“‘Then the Kingdom of Heaven will be like ten virgins who took their lamps and went to meet the bridegroom. Five of them were foolish, and five were wise. For when the foolish took their lamps, they took no oil with them, but the wise took flasks of oil with their lamps. As the bridegroom was delayed, they all became drowsy and slept. But at midnight there was a cry, “Here is the bridegroom! Come out to meet him.” Then all those virgins rose and trimmed their lamps. [That means they poured oil into them so they would continue to burn.] And the foolish said to the wise, “Give us some of your oil, for our lamps are going out.” But the wise answered saying, “Since there will not be enough for us and for you, go rather to the dealers and buy for yourselves.” And while they were going to buy, the bridegroom came, and those who were ready went in with him to the marriage feast, and the door was shut. Afterward the other virgins came also, saying, “Lord, lord, open to us.” But he answered, “Truly, I say to you, ‘I do not know you.’ Watch, therefore, for you know neither the day nor the hour.’”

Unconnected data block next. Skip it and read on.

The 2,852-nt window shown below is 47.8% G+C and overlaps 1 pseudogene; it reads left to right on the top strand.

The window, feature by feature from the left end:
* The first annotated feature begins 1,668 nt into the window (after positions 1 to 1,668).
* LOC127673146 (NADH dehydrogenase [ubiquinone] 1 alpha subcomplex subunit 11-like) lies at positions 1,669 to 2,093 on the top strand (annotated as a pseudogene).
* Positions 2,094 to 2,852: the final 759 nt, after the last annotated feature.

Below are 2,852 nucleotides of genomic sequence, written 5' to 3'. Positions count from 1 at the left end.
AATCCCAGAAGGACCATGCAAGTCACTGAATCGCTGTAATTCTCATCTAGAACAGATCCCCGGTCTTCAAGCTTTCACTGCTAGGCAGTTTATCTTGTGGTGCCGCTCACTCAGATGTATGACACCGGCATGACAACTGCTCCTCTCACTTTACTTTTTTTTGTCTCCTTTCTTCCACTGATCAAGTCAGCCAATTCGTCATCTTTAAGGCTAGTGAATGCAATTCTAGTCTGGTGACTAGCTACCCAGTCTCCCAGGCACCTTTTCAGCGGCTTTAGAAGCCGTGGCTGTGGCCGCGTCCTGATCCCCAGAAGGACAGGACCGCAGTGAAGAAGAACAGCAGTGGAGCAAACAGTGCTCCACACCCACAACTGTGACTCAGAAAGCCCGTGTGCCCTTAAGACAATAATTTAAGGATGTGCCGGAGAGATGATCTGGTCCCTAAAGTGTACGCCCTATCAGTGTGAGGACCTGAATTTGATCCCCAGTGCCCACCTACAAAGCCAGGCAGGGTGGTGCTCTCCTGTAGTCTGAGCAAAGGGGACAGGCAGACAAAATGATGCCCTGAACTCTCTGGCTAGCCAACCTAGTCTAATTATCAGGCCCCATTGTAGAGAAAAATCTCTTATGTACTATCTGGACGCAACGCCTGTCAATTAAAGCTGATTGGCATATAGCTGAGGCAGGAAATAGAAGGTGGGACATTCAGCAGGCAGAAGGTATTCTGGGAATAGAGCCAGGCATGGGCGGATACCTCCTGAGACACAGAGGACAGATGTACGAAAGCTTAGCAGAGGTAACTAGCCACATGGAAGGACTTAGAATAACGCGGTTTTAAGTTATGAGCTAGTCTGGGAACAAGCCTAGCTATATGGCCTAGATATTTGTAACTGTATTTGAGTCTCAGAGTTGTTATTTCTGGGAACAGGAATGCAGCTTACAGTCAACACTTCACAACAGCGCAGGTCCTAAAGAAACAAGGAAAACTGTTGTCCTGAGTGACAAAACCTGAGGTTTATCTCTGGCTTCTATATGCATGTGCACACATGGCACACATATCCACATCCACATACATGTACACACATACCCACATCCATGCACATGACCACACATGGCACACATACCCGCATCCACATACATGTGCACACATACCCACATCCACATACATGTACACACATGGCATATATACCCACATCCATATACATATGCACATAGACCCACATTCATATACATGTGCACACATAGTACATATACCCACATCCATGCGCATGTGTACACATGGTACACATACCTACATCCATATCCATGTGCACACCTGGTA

Matthew 25:1-13

Wow. In some ways, this story seems kind of harsh. Those poor young girls, left out of the great feast because of their forgetfulness. Yet when we think about what choices they had made leading up to this sad outcome, we see how serious their mistake was. When a person places a high value on something, they think about it. If it is an event, they might put hours into preparation, carefully considering what they will wear and how they wish to present themselves through their behavior. For an event like a wedding, the amount of value put on the event is an indicator of the value that is placed on the couple getting married.